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Miracle Kirribilli Cats

Miracle Kirribilli Cats that live with the possums Animal Rescue group 'CatRescue' has rallied it’s supporters to find homes for a small group of stranded cats that are living in a colony in Kirribilli.

"We took the call last week from a Kirribilli resident who has been managing the cat colony for some time" said Derek Knox, spokesperson for CatRescue. "But we were in for a big surprise when we got there."

Going completely against most environmental viewpoints this colony exists in tandem with local possums feeding, playing, and living together at the back of a large block of units.

"The cats are being cared for by a local resident, however they are moving overseas in August, so we need to quickly desex the cats and find them new homes, time is short." Said Mr Knox

"Cat colonies exist throughout Sydney, and are the subject of much controversy" Said Mr Knox. "Put simply, cats who don’t have owners run the risk of being trapped and euthanased".

Extermination of free-living cats to preserve our wildlife is appealing to those who dislike cats and see them as the number one reason for loss of native populations, but this colony proves that this is not always the case.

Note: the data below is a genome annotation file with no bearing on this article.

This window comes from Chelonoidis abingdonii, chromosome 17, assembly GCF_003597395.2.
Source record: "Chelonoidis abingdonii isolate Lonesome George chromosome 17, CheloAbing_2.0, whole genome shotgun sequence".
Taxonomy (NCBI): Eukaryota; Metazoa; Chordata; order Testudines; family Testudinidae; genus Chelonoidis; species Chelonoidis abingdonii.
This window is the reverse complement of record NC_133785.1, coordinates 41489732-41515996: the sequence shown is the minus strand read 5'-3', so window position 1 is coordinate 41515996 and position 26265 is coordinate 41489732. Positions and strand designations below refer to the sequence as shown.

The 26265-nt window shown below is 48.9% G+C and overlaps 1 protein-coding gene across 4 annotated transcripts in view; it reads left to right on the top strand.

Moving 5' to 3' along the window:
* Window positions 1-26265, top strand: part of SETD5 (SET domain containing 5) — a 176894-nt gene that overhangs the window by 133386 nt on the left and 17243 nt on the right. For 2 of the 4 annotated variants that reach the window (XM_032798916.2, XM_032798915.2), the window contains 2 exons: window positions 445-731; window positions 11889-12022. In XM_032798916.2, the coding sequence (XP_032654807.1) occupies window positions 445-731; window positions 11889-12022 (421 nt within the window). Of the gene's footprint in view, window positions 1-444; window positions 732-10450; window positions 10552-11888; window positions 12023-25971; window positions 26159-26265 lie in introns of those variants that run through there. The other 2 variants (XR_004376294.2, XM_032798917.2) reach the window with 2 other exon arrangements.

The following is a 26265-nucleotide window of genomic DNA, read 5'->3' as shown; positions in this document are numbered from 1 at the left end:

The future of the Kirribilli colony looks promising, with CatRescue making immediate contact with Council to discuss a potential solution which is in the best interest of the community, and the cats. This involves rallying together volunteers and supporters to help trap, desex and care for the cats.

"We will desex all 10 cats immediately and then focus on rehoming. We don’t want to run the risk of any additional kittens being born into the colony during the upcoming breeding season." Said Mr Knox "We would ideally like to responsibly rehome all the cats to kind people in the local area. Our army of volunteers will be busy this next couple of weeks putting up posters and signs all through the North Shore to raise public awareness of this important community activity" Said Mr Knox.

We intend on placing these cats into our network of vets and trained foster carers, but as the cats are older and timid, socialising them for rehoming may take a little longer.

Surprising to most, CatRescue was a project started by a group of corporate workers to save a group of 100 cats in January.

"We took IT, marketing and project management skills and applied these business learnings to the world of animal management, as a result we have developed a humane and sustainable model that works" Said Jackie Thomas, from KPMG "Councils are beginning to talk to us, as we offer sensible and ethical methods that help them save lives and money. It is good that a forward thinking council like North Sydney is involved, as this gives us time to plan the best solution for both the cats and the community" said Mr Knox

The general public can help CatRescue by visiting it’s website at www.catrescue.com.au and finding out more about our programs.

 

 
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